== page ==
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December 2014 date for British Civil Partnership Conversions

Pinknews has learned that the British government will announce that the first date couples already in civil partnerships can convert to marriage will be 10 December 2014.

Civil partnerships, however, will not be extended to include straight couples.

It is understood that civil partnerships will remain for gay couples, and those who wish to convert to marriage will need to actively do so.

Gay couples will have the choice between a marriage or a civil partnership, and straight couples will only be able to get married.

Regardless of marriage status, Dean Richardson of offers effective counselling for all forms of adult couple relationships in trouble.

Couple Relationships FAQ

Can counselling help a couple to break up?

Are you one of the many people who assume…

“…couple counselling tries to prevent a couple from breaking up…” ?

Then you might be surprised to learn that this commonly held view is a myth!

When people think that couple counselling is for couples who want to stay together, they’re missing the fact that couples who are breaking-up, divorcing or dissolving their civil-partnership can also benefit from using couple counselling to help them end their relationship.

Breaking-up a Couple Relationship.

When couples build their relationship, they acquire assets: physical, tangible and emotional.

Perhaps the couple share accommodation and a joint bank accounts.  They may develop joint responsibilities, and may have friends of the relationship. Many couples may have children, foster care or adopt children. There may be loved pets.

When a couple reaches a place where they may be facing the end of their relationship, matters such as these – and the couples own emotional attachments and distresses – need attending to.

The couple may be angry with each other, emotions may be running high, and there may be lots of blaming. Because of the relationship’s responsibilities & acquisitions, the couple may have to continue seeing each other during the break-up.

Some couples choose to use lawyers to end the relationship for them. This is understandable, the couple may be able to afford this (usually two lawyers), and the lawyers do the communication behalf of couple.

But some couples, at the end of their relationship, are able to work together to legally dissolve their relationship together – often at a much lower cost (financing and emotionally) than using solicitors. A couple counsellor can help the couple find a place where working with each other to dissolve their relationship is possible.

Working with a couple counsellor to end a relationship can be helpful – not least because:-

  • Meetings take place in neutral territory.
  • The Couple Counsellor is an independent third party who does not take sides.
  • Session times are fixed: the couple know when the session is going to end (which can feel quite containing).
  • Any matter can be discussed.
  • Should one or both partners wish to change the focus of the counselling – this can be discussed in session.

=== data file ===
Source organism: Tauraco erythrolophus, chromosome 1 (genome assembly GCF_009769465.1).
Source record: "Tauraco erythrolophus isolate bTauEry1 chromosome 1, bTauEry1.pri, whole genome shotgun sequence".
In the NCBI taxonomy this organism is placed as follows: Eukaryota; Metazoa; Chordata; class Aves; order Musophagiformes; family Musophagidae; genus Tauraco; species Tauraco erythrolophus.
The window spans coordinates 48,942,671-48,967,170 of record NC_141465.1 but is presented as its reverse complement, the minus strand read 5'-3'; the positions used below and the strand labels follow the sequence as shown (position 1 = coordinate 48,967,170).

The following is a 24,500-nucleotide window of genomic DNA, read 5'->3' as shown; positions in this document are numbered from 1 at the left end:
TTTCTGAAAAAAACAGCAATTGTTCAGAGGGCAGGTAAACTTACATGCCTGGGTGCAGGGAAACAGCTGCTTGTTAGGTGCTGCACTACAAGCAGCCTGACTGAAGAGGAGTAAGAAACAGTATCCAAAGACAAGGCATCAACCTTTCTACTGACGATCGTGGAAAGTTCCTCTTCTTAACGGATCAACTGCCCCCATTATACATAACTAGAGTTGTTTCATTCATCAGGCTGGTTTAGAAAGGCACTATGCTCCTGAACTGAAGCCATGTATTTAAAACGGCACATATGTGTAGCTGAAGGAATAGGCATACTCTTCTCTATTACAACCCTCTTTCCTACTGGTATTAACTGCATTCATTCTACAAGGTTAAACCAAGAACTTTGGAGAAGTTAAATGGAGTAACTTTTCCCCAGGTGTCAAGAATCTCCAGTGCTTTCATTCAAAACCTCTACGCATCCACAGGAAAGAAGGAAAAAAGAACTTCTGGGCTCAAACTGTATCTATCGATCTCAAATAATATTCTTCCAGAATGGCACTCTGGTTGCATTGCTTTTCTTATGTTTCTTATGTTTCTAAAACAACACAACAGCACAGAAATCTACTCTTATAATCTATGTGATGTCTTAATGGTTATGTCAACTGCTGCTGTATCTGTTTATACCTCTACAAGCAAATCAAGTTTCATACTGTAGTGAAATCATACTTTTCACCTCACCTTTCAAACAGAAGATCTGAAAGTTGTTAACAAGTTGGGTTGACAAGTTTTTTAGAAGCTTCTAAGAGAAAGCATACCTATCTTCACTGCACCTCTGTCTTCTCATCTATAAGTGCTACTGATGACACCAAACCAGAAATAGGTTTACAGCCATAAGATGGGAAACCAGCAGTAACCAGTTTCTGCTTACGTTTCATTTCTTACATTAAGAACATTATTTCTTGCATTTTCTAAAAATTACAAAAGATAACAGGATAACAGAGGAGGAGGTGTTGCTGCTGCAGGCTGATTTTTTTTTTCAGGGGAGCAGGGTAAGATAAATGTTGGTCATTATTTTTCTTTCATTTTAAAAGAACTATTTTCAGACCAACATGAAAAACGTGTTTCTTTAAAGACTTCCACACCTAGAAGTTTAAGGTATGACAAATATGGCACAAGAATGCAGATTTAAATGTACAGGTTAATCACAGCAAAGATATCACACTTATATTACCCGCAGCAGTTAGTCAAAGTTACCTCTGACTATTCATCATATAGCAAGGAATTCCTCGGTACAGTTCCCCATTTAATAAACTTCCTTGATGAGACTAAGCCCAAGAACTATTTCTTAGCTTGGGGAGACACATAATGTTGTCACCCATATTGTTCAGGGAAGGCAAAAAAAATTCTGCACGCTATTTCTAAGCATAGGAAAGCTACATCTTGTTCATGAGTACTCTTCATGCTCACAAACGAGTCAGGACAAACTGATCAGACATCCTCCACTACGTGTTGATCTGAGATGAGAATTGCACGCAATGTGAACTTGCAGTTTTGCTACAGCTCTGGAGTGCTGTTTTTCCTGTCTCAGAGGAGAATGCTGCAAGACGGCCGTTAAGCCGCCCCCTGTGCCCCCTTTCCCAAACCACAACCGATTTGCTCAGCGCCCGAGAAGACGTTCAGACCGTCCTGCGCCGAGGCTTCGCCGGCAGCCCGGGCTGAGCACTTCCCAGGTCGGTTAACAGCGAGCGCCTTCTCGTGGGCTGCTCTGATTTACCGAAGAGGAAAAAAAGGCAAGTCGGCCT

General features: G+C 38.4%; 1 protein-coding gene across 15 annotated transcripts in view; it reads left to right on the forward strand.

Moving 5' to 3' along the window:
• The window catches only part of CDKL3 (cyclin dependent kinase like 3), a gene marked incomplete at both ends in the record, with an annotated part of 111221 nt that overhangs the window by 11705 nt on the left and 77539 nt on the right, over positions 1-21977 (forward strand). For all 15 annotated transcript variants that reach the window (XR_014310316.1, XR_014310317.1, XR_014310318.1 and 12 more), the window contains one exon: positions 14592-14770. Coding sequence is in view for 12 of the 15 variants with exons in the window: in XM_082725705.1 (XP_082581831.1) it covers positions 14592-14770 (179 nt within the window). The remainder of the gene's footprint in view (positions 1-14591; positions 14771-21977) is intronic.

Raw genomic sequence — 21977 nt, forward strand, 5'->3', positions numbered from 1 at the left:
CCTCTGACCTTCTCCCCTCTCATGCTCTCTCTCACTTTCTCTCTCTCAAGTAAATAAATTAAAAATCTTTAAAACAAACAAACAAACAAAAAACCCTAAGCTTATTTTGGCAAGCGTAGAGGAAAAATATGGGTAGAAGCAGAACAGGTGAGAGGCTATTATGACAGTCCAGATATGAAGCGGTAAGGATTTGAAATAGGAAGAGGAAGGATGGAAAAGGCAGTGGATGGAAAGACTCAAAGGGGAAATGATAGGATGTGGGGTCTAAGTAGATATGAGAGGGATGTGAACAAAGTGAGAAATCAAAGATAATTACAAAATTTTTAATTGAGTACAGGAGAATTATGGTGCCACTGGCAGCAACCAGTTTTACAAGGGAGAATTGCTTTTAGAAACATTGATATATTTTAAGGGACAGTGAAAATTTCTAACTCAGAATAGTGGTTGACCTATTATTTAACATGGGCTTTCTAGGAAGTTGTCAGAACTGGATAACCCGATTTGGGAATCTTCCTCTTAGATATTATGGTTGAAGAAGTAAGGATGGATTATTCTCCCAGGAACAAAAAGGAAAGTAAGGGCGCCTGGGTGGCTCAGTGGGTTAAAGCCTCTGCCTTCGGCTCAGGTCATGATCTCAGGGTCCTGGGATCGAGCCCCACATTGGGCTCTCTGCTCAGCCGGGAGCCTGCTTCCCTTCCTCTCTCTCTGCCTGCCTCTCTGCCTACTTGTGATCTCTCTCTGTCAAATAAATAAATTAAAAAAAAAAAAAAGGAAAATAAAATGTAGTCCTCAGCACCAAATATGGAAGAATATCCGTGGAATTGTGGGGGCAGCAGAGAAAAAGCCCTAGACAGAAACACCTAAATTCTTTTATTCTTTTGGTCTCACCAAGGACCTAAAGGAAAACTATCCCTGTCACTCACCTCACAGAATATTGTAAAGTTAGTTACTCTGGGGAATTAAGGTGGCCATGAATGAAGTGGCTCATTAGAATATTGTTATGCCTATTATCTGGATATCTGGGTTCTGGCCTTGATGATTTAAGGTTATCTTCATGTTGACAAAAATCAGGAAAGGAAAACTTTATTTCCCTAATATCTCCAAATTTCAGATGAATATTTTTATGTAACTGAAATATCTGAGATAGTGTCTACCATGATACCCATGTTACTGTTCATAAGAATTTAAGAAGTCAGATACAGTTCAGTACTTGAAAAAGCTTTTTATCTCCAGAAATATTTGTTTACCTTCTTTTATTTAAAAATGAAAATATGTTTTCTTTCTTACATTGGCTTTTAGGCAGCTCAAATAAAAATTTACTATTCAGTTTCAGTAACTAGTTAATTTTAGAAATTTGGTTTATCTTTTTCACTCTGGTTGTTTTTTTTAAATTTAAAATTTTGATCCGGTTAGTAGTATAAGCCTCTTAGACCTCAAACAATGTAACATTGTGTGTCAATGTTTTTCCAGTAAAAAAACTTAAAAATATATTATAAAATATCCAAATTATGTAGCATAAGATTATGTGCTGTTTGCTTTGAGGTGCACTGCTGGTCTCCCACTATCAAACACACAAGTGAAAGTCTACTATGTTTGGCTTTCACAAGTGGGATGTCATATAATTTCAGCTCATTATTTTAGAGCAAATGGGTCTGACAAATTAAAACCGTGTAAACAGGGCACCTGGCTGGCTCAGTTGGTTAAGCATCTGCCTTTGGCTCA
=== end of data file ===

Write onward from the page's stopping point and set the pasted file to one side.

• Counselling helps bring understanding… and this can reduce the need to blame and hurt.

The Couple’s Focus in Counselling.

One of the first things we do in couple counselling is begin to find the focus for counselling.

The focus of a couple’s work will be what the couple want to change about the relationship (including behaviour).  Assisting both partners express what they wish to focus on can help a couple bring a mutual understanding; that they are on the same page and that their direction is an agreed one.  It may be at this stage that the couple learn what the separation is really about – and may decide to work on that whilst postponing a permanent separation.

The couple may need a way to manage their separation – if not with any friendliness then at least with a modicum of tolerance.  That’s not an easy process – for obvious emotional reasons – but the couple can make use of a professional’s experience in helping their relationship to end.

Why choose a Couple Counsellor?

Not all qualified counsellors are qualified in working with couples.  A majority of counselling training qualifications train the counsellor on how to work with an individual, not a couple.

Couple counselling is quite different.  For example…

A counsellor trained only in individual counselling may meet with a couple and may focus upon one partner first (listening to them & offering questions & comments to them).

For example:  ‘how did you feel about his affair?’  (this is called an open question – it invites the individual to say more about a matter). The therapist may then turn to the other partner to repeat the process.

The counsellor is not offering true couple-counselling.

A counsellor trained in couple counselling, will practice neutrality whilst listening to the couple discuss their issues in a way that’s most comfortable to them (perhaps equally, perhaps one partner dominates the other before the counsellor intervenes).  The counsellor may offer questions & comments that addresses the relationship, (rather than the individuals).